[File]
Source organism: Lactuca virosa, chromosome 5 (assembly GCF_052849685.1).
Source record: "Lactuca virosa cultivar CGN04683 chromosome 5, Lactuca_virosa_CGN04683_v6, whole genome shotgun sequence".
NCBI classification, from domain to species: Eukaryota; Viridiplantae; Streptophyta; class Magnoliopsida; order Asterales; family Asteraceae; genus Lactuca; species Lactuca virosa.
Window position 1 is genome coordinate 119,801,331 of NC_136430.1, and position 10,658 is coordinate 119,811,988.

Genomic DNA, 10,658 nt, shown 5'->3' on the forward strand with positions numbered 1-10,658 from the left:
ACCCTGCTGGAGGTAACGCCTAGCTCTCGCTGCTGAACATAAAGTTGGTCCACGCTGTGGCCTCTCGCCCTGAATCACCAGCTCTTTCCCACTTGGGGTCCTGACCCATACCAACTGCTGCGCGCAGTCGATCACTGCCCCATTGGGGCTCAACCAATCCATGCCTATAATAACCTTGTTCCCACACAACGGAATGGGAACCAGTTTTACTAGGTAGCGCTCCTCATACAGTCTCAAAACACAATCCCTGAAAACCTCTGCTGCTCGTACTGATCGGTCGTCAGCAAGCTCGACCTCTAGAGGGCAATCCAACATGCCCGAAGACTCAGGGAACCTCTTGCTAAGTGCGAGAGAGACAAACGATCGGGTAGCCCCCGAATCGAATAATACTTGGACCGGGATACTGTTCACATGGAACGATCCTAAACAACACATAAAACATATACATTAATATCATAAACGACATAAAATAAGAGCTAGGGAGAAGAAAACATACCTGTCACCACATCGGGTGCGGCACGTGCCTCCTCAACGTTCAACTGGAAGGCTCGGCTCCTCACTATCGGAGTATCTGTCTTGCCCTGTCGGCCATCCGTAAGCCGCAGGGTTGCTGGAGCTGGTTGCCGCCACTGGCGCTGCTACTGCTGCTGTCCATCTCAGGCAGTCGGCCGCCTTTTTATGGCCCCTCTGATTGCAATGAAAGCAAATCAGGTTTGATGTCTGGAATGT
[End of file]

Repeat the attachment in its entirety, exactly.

Source organism: Lactuca virosa, chromosome 5 (assembly GCF_052849685.1).
Source record: "Lactuca virosa cultivar CGN04683 chromosome 5, Lactuca_virosa_CGN04683_v6, whole genome shotgun sequence".
NCBI classification, from domain to species: Eukaryota; Viridiplantae; Streptophyta; class Magnoliopsida; order Asterales; family Asteraceae; genus Lactuca; species Lactuca virosa.
Window position 1 is genome coordinate 119,801,331 of NC_136430.1, and position 10,658 is coordinate 119,811,988.

Genomic DNA, 10,658 nt, shown 5'->3' on the forward strand with positions numbered 1-10,658 from the left:
ACCCTGCTGGAGGTAACGCCTAGCTCTCGCTGCTGAACATAAAGTTGGTCCACGCTGTGGCCTCTCGCCCTGAATCACCAGCTCTTTCCCACTTGGGGTCCTGACCCATACCAACTGCTGCGCGCAGTCGATCACTGCCCCATTGGGGCTCAACCAATCCATGCCTATAATAACCTTGTTCCCACACAACGGAATGGGAACCAGTTTTACTAGGTAGCGCTCCTCATACAGTCTCAAAACACAATCCCTGAAAACCTCTGCTGCTCGTACTGATCGGTCGTCAGCAAGCTCGACCTCTAGAGGGCAATCCAACATGCCCGAAGACTCAGGGAACCTCTTGCTAAGTGCGAGAGAGACAAACGATCGGGTAGCCCCCGAATCGAATAATACTTGGACCGGGATACTGTTCACATGGAACGATCCTAAACAACACATAAAACATATACATTAATATCATAAACGACATAAAATAAGAGCTAGGGAGAAGAAAACATACCTGTCACCACATCGGGTGCGGCACGTGCCTCCTCAACGTTCAACTGGAAGGCTCGGCTCCTCACTATCGGAGTATCTGTCTTGCCCTGTCGGCCATCCGTAAGCCGCAGGGTTGCTGGAGCTGGTTGCCGCCACTGGCGCTGCTACTGCTGCTGTCCATCTCAGGCAGTCGGCCGCCTTTTTATGGCCCCTCTGATTGCAATGAAAGCAAATCAGGTTTGATGTCTGGAATGT